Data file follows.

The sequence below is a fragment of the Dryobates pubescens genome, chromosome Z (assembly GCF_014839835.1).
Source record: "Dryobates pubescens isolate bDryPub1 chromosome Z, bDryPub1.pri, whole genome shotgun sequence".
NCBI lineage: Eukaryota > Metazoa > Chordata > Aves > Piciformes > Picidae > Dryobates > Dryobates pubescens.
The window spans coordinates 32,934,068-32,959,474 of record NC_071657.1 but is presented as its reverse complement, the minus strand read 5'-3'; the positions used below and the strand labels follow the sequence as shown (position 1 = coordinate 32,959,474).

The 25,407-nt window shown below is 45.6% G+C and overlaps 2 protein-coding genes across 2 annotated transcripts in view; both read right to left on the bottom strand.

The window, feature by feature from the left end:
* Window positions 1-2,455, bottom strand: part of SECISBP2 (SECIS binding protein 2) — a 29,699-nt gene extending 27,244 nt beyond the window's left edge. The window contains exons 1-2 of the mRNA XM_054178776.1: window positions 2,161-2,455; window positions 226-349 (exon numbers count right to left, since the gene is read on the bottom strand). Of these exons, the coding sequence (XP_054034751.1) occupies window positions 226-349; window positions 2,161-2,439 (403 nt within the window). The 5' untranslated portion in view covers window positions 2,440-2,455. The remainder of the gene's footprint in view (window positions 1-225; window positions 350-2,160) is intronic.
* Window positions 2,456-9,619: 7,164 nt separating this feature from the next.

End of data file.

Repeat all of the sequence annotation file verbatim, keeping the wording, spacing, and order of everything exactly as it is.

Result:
The sequence below is a fragment of the Dryobates pubescens genome, chromosome Z (assembly GCF_014839835.1).
Source record: "Dryobates pubescens isolate bDryPub1 chromosome Z, bDryPub1.pri, whole genome shotgun sequence".
NCBI lineage: Eukaryota > Metazoa > Chordata > Aves > Piciformes > Picidae > Dryobates > Dryobates pubescens.
The window spans coordinates 32,934,068-32,959,474 of record NC_071657.1 but is presented as its reverse complement, the minus strand read 5'-3'; the positions used below and the strand labels follow the sequence as shown (position 1 = coordinate 32,959,474).

The 25,407-nt window shown below is 45.6% G+C and overlaps 2 protein-coding genes across 2 annotated transcripts in view; both read right to left on the bottom strand.

The window, feature by feature from the left end:
* Window positions 1-2,455, bottom strand: part of SECISBP2 (SECIS binding protein 2) — a 29,699-nt gene extending 27,244 nt beyond the window's left edge. The window contains exons 1-2 of the mRNA XM_054178776.1: window positions 2,161-2,455; window positions 226-349 (exon numbers count right to left, since the gene is read on the bottom strand). Of these exons, the coding sequence (XP_054034751.1) occupies window positions 226-349; window positions 2,161-2,439 (403 nt within the window). The 5' untranslated portion in view covers window positions 2,440-2,455. The remainder of the gene's footprint in view (window positions 1-225; window positions 350-2,160) is intronic.
* Window positions 2,456-9,619: 7,164 nt separating this feature from the next.